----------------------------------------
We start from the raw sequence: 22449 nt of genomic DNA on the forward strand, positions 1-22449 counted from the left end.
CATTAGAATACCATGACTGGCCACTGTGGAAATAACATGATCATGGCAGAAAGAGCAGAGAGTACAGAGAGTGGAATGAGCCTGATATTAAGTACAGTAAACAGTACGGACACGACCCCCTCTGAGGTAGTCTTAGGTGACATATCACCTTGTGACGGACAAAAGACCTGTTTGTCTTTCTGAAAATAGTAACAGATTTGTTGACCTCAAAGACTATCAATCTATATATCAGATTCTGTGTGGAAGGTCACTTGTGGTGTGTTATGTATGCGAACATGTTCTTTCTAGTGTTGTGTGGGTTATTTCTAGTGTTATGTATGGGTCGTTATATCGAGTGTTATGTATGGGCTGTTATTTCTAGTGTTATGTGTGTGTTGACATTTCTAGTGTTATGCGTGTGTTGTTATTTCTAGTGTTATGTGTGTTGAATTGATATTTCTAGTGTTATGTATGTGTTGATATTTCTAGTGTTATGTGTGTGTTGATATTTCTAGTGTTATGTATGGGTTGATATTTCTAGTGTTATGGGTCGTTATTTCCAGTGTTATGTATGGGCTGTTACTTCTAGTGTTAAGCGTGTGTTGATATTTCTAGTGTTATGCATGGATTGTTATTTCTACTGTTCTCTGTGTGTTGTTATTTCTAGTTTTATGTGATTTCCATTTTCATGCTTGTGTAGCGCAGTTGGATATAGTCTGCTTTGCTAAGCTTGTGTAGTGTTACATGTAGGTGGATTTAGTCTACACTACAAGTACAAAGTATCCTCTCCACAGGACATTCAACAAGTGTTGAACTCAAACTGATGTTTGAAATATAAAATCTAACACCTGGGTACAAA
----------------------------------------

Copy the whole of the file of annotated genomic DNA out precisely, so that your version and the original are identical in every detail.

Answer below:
We start from the raw sequence: 22449 nt of genomic DNA on the forward strand, positions 1-22449 counted from the left end.
CATTAGAATACCATGACTGGCCACTGTGGAAATAACATGATCATGGCAGAAAGAGCAGAGAGTACAGAGAGTGGAATGAGCCTGATATTAAGTACAGTAAACAGTACGGACACGACCCCCTCTGAGGTAGTCTTAGGTGACATATCACCTTGTGACGGACAAAAGACCTGTTTGTCTTTCTGAAAATAGTAACAGATTTGTTGACCTCAAAGACTATCAATCTATATATCAGATTCTGTGTGGAAGGTCACTTGTGGTGTGTTATGTATGCGAACATGTTCTTTCTAGTGTTGTGTGGGTTATTTCTAGTGTTATGTATGGGTCGTTATATCGAGTGTTATGTATGGGCTGTTATTTCTAGTGTTATGTGTGTGTTGACATTTCTAGTGTTATGCGTGTGTTGTTATTTCTAGTGTTATGTGTGTTGAATTGATATTTCTAGTGTTATGTATGTGTTGATATTTCTAGTGTTATGTGTGTGTTGATATTTCTAGTGTTATGTATGGGTTGATATTTCTAGTGTTATGGGTCGTTATTTCCAGTGTTATGTATGGGCTGTTACTTCTAGTGTTAAGCGTGTGTTGATATTTCTAGTGTTATGCATGGATTGTTATTTCTACTGTTCTCTGTGTGTTGTTATTTCTAGTTTTATGTGATTTCCATTTTCATGCTTGTGTAGCGCAGTTGGATATAGTCTGCTTTGCTAAGCTTGTGTAGTGTTACATGTAGGTGGATTTAGTCTACACTACAAGTACAAAGTATCCTCTCCACAGGACATTCAACAAGTGTTGAACTCAAACTGATGTTTGAAATATAAAATCTAACACCTGGGTACAAA